Here is a favorite excerpt:

    "It is said that there are but a few, critical moments that define a human lifetime; the most meaningful a being will ever experience. The one when you are born (which you can't remember) and the one when you die (which I could tell you from personal experience you wish you could forget) are supposed to be among those most significant. I would argue that it is moments like this one; the one in which I found myself staring into those fathoms deep, bluest of all eyes, and starting to trmble at his touch, that defined the life I would wish to lead."

    Content: Clean
    Source: Received copy form tour host, which did not affect my review in any way. 

    1 out of 1 people found this review helpful.

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  • Posted February 17, 2013

    Since I began writing, I¿m sad to say my tolerance for poor writ

    Since I began writing, I’m sad to say my tolerance for poor writing has diminished. Perhaps this is due to the endless hours spent honing one’s words in attempt to gain a perfection they will never attain. Perhaps it’s due to nothing more than my tolerance for having my time wasted decreasing, as realization of time’s precious nature grows….

    Whatever the reason, it is seldom that I find myself enthralled by a work of such exceptional quality as “Godspeed”, by February Grace. Thus, this review.

    What is Godspeed about? If what you seek is a synopsis, you won’t find it here – if that is your desire this is not the place for you.

    Godspeed, is many things, highest amongst them {least in my opinion} it is a literary marvel. Throughout the novel, February Grace holds true to the imagined time within which it occurs {Godspeed is far more real than “is set” could convey}. Her sentences deliver thoughts that are profound, complex, yet always consistent. Sometimes, they require you to slow down, backtrack, calm your beating heart with a deep drawn breath… and read them, again. When this occurs, the timepiece of your soul strives to overstep its bounds in its eagerness to answer the pleas of the characters, each of whom are dear. February Grace states the most complicated thoughts in a fashion that makes you appreciate them, and the chance of a reprieve a re-read grants.

    I suffer from heavy feet, capable of cracking the fragile shell of disbelief’s suspension. The slightest jar and my overly critical mind leaps to the fore, ever eager to draw me away from the fantasy world each novel strives to be. All too often, skeptical mind overcomes willing heart, and renders the remainder of whatever novel an exercise in criticism, not escape. Simply stated, Godspeed is so exceptional my critical mind never stood a chance. Oh, it tried – eagerly pointing out a missing word here, an out of place one, there. Yet I disregarded my mind completely, scoffing at its vain attempt to distract me from paradise. That, is what Godspeed is, an oasis of contentment in a sandy sea of also ran.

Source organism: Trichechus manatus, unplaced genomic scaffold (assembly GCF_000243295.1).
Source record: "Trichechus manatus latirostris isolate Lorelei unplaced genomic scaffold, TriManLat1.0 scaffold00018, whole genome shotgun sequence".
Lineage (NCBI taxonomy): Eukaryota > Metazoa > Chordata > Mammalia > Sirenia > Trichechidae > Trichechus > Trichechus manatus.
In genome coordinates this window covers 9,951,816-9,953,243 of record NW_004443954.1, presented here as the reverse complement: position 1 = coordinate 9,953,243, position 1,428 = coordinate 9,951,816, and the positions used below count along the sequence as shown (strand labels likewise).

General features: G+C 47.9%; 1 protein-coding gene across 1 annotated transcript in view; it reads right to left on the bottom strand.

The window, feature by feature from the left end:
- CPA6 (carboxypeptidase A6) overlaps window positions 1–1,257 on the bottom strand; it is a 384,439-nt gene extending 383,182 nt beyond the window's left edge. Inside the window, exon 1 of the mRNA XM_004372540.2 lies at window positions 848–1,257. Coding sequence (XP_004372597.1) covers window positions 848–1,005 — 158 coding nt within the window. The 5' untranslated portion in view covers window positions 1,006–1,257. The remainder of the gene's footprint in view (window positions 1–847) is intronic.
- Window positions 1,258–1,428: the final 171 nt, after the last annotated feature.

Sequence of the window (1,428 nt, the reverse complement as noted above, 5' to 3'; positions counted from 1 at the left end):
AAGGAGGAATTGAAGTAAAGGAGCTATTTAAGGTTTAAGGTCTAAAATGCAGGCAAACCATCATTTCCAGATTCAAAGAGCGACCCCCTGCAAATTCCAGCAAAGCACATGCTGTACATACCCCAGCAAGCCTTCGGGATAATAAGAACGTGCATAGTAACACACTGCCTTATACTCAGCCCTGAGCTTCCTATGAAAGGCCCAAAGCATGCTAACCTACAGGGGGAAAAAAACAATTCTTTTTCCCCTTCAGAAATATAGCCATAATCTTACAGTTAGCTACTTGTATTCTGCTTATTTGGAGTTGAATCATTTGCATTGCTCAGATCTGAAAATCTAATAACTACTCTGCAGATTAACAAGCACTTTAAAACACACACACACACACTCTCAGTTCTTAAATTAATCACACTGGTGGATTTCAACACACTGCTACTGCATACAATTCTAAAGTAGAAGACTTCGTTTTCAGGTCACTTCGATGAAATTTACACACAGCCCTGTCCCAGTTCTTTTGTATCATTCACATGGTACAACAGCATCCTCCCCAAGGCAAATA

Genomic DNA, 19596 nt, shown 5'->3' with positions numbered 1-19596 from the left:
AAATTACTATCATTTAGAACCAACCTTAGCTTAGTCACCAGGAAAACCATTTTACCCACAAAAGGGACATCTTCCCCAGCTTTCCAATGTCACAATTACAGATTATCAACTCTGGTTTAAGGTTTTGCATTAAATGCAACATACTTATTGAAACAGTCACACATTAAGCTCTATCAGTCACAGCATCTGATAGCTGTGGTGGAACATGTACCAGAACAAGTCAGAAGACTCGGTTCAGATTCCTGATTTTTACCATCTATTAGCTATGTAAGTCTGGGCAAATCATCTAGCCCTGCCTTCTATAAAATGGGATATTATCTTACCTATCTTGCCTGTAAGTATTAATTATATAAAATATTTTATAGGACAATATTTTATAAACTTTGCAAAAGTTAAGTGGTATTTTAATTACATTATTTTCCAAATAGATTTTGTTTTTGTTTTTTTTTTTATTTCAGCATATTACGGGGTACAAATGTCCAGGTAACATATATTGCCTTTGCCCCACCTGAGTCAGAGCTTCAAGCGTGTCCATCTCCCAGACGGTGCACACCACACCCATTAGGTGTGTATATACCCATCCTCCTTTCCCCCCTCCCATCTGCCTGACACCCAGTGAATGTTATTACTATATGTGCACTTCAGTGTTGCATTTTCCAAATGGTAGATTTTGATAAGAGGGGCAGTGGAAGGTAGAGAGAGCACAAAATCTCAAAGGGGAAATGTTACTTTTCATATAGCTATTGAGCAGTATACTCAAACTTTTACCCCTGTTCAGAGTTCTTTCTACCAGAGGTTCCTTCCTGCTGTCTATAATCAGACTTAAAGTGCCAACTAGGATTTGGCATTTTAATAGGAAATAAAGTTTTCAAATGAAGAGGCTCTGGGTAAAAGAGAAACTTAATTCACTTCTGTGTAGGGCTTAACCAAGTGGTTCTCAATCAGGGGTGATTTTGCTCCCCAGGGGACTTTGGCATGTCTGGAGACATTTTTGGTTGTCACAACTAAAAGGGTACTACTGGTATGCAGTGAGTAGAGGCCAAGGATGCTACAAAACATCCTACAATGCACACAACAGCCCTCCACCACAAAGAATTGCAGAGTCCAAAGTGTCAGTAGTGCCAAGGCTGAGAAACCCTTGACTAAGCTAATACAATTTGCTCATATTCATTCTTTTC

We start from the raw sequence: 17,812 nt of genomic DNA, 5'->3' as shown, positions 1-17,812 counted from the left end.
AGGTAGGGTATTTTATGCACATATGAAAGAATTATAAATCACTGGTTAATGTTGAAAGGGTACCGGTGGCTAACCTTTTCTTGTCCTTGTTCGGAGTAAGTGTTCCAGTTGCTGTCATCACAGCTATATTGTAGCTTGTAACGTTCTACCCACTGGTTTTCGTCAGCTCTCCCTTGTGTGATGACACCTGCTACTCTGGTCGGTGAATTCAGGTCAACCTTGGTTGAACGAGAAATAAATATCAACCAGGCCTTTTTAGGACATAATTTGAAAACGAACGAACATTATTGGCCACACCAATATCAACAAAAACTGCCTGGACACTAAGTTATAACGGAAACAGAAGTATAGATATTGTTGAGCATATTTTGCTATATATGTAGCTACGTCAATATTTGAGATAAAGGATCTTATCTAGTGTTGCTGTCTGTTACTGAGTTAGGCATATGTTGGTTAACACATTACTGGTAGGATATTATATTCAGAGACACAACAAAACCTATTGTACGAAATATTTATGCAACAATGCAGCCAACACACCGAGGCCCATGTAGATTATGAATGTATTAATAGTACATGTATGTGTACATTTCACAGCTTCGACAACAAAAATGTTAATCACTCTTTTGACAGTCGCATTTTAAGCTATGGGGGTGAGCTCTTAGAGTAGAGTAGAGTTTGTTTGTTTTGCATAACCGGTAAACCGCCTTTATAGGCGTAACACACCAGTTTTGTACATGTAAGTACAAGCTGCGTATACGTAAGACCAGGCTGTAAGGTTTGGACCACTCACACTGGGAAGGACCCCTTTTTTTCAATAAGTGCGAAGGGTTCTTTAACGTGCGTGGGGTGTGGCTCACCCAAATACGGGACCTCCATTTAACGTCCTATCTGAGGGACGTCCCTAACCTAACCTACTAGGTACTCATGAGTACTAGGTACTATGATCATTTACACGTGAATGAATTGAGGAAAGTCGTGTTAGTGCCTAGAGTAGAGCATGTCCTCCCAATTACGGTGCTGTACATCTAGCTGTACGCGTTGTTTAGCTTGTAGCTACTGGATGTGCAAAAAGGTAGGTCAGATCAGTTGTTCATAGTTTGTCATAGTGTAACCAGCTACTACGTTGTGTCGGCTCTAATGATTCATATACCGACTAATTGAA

What is Godspeed? It’s a marvelous escape into a cruel, yet more perfect world – for where else could such passion stand a chance? It’s a story of delightful tragedy, for in its tragedy the seeds of love are sown, and take root. It’s a tale of romance rewarded, and denied. It’s about love lost, and gained. It’s an imagined world so real, its readers find themselves dwelling there. It’s of life recovered, and life lost. It’s not happy, yet its joy overwhelms. It’s of mystery, and mastery. In a world of irrelevant star ratings, Godspeed shines as bright as the sun and eclipses them all.

    In short, Godspeed is the next book you should read. What are you still doing here? Go!

    Only when you reach Godspeed’s end, and are able to place it aside {if only for a time} would I have you venture back, and sample my work – perhaps you’ll find similar satisfaction, likely not.

    P.S. I met February Grace on Twitter, a few short days ago, we exchanged a few words and in her I recognized… something very special. I hope she enjoys this little tribute. You can follow her @FebruaryGrace.

    1 out of 1 people found this review helpful.